Why It Matters
How can you achieve the Triple Aim without also pursuing health equity?
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What’s the Relationship Between Health Equity and the Triple Aim?

By Ronald Wyatt | Thursday, February 11, 2016

Understanding the relationship between health equity and the Triple Aim starts with this basic question

Understanding the relationship between health equity and the Triple Aim starts with this basic question: How can you improve my experience of care if I don’t trust you?

The Triple Aim is improving health of a population, reducing costs, and improving patient experience. But how can you improve my experience if you don’t listen to me or show any effort when I try to talk to you?

Culture Is Everywhere

I’m from Alabama, and there are people from Alabama who aren’t understood because of the way they speak. Language differences don’t only apply when a patient speaks Spanish or Polish or Russian; it could just be that I’m from Alabama. It could be that I speak differently or use a different dialect in south Alabama versus north Alabama. So, how can you improve my experience if you don’t even try to understand my culture, my language, or what I’m trying to say to you?

So, we have to start there. But there’s more, of course.

The Health of Populations

When I think about patient experience in the Triple Aim, it means treating me like a whole person. It’s treating me like you care about me — not just what’s happening to me now, but what’s going to happen to me when I go back to my community. That’s where the population health comes in. Sadly, too often for people of color, they are just put back in their community. Then, two weeks later, guess what? You see that person again.

I’ll give you an example: I went to visit a big organization in the upper Midwest. They looked at their readmissions and started to wonder who was driving their readmissions, because it was a cost. When they looked at their most common readmissions, they saw two groups: African-Americans who had kidney failure and Hmong women. “Hmm,” someone at the organization said, “that’s odd. We see mostly female Hmong being readmitted. We need to understand that better.”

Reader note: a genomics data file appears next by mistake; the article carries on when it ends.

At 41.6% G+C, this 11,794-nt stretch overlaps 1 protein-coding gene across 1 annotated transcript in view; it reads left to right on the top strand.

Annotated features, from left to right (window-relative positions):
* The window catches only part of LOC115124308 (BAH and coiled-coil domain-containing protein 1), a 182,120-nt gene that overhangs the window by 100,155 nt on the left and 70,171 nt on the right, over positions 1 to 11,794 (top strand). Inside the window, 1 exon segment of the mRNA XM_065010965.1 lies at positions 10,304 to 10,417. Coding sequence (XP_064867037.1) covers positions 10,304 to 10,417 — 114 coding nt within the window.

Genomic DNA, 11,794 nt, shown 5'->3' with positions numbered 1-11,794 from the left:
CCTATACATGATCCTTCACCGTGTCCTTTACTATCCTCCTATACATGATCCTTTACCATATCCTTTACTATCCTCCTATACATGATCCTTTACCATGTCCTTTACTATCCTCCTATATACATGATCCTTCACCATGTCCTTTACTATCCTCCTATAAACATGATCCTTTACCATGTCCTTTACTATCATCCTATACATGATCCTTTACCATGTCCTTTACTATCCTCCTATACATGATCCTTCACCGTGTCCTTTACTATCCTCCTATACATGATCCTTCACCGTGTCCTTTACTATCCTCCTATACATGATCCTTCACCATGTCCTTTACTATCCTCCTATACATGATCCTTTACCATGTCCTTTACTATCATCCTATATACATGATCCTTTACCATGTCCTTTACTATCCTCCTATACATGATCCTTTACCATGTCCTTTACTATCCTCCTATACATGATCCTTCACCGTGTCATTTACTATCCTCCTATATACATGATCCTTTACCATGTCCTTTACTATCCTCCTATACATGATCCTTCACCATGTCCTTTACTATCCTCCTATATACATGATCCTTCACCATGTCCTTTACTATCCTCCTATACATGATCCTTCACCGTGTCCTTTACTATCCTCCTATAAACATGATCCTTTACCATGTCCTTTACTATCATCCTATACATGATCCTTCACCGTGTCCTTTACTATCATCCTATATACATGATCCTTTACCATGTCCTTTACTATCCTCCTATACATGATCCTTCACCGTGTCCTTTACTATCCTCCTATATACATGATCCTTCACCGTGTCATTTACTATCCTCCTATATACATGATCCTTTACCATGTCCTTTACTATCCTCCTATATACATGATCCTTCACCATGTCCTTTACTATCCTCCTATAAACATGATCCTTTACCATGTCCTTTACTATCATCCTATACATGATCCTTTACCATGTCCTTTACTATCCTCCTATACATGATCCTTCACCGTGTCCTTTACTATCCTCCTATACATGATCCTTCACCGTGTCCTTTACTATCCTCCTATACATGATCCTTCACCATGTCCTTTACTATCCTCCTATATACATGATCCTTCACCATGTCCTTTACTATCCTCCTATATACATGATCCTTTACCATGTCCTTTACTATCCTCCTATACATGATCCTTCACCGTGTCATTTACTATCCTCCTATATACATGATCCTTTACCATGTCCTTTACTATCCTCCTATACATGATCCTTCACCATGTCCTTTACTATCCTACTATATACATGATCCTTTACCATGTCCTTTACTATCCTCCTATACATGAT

Now, originally, they were looking at the cost to the organization. But what they got out of it was this important piece of learning about the patient experience: when Hmong woman were discharged, they realized, the provider gave them discharge instructions with information about what medicines to take when. But they didn’t always talk to her husband or the paternal person in the family. In Hmong culture, not allowing the man to make health care decisions is generally considered disrespectful. And not including other family members in that conversation means that the patient is less likely to adhere to the management plan and more likely to be readmitted.

In other words, it’s critical for an organization to know the answer to the question: Who is our population? 

A Focus on Health, Not Revenue

Population health management, in my view, has sometimes become a business enterprise. That’s not what it was intended to be. It was to say, “Let’s improve the lives of people where they are, where they live.” As Don Berwick said years ago, “The safest hospital bed is the empty one.” Health care organizations need to be in the community trying to understand what’s happening at that community level, with community people involved, to get better outcomes for generations of people. That’s population health — not “How can I make sure my revenue margins are better next year?”

Understanding populations then links back to the patient experience and all those scary questions patients have when they enter an organization: Do I trust you? Do you listen to me? Are you concerned about me? Do you talk to me? Do you speak my language? Do I have a place to go when I’m discharged? Do they know I’m coming? Do they know anything about me? Do they have my discharge summary? Do they know where I live? Do they know that I work two jobs, and sometimes I’m not able to make my appointment?

Then, with that knowledge, you start to attack inequity and disparity, as we call it, where it lives — in communities with real people.

Read the first in this series (Is It Time for a National Goal to Improve Health Equity?) and register on ihi.org to receive our weekly e-newsletter with the last installment of Dr. Wyatt’s three-part series on health equity.

You may also be interested in:

Improving Population Health and Health Equity Are Not One and the Same

The Challenge and Opportunity of Health Equity

Dimensions of Culture: Cross-Cultural Communications for Healthcare Professionals – “Providing Healthcare to Hmong Patients and Families”

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